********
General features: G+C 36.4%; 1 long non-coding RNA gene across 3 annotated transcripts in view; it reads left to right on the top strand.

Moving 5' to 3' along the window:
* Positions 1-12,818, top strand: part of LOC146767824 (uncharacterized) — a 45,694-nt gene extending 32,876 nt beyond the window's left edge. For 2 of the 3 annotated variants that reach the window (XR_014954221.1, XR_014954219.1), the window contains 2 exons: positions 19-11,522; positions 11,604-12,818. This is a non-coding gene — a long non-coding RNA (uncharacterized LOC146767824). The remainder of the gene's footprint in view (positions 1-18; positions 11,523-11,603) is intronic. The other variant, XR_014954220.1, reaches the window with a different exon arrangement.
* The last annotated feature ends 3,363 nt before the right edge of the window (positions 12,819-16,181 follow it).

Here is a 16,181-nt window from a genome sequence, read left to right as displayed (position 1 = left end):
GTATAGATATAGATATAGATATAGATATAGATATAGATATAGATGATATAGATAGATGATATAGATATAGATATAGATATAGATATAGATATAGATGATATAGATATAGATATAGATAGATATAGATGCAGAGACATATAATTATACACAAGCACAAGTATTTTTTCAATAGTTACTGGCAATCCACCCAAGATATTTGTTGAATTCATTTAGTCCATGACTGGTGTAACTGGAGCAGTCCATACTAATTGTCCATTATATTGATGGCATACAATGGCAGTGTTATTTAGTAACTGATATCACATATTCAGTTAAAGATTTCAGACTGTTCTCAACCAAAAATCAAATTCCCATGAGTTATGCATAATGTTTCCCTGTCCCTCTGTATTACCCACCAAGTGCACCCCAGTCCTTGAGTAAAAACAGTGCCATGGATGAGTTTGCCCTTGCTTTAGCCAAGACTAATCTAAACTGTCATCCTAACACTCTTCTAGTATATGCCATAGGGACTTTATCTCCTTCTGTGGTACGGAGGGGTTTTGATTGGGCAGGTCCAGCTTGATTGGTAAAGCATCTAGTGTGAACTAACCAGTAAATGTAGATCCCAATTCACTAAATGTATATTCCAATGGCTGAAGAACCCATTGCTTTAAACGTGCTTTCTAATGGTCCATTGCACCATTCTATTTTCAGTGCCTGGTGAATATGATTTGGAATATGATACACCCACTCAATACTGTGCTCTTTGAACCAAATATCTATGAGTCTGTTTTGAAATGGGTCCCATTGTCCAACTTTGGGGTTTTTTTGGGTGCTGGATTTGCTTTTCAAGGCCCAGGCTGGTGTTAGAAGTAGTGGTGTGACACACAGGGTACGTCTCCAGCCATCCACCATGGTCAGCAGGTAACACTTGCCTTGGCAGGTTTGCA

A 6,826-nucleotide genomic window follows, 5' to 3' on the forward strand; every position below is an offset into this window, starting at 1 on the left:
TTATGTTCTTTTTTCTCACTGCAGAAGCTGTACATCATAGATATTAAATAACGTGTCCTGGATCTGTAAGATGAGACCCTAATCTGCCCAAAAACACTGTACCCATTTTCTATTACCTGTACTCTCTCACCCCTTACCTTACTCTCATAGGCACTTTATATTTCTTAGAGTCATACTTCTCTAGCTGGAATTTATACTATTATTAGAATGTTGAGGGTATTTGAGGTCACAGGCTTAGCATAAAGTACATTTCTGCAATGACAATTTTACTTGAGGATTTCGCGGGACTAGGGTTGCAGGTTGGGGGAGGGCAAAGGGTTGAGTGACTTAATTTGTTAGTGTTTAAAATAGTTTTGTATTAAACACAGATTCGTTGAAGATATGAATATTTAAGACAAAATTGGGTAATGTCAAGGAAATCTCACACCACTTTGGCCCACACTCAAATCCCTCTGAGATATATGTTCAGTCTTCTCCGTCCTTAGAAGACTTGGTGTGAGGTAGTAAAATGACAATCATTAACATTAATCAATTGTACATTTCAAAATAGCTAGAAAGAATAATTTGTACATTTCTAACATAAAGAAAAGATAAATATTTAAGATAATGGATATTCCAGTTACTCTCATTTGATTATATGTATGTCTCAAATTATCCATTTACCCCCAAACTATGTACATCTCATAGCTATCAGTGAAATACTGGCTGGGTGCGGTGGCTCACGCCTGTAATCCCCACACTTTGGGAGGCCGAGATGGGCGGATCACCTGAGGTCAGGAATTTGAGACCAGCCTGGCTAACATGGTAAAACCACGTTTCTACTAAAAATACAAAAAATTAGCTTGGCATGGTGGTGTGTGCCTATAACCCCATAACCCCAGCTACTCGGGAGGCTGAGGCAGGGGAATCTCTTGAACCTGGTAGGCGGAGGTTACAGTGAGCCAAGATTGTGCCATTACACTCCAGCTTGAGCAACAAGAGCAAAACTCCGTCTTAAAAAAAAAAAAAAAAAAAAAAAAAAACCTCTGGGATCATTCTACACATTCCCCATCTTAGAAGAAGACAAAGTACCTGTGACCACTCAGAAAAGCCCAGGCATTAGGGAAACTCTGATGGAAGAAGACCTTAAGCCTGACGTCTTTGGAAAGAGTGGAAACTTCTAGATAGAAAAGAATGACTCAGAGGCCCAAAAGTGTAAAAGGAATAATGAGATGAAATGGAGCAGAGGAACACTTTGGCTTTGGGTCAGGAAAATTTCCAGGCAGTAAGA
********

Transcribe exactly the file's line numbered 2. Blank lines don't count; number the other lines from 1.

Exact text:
Moving 5' to 3' along the window: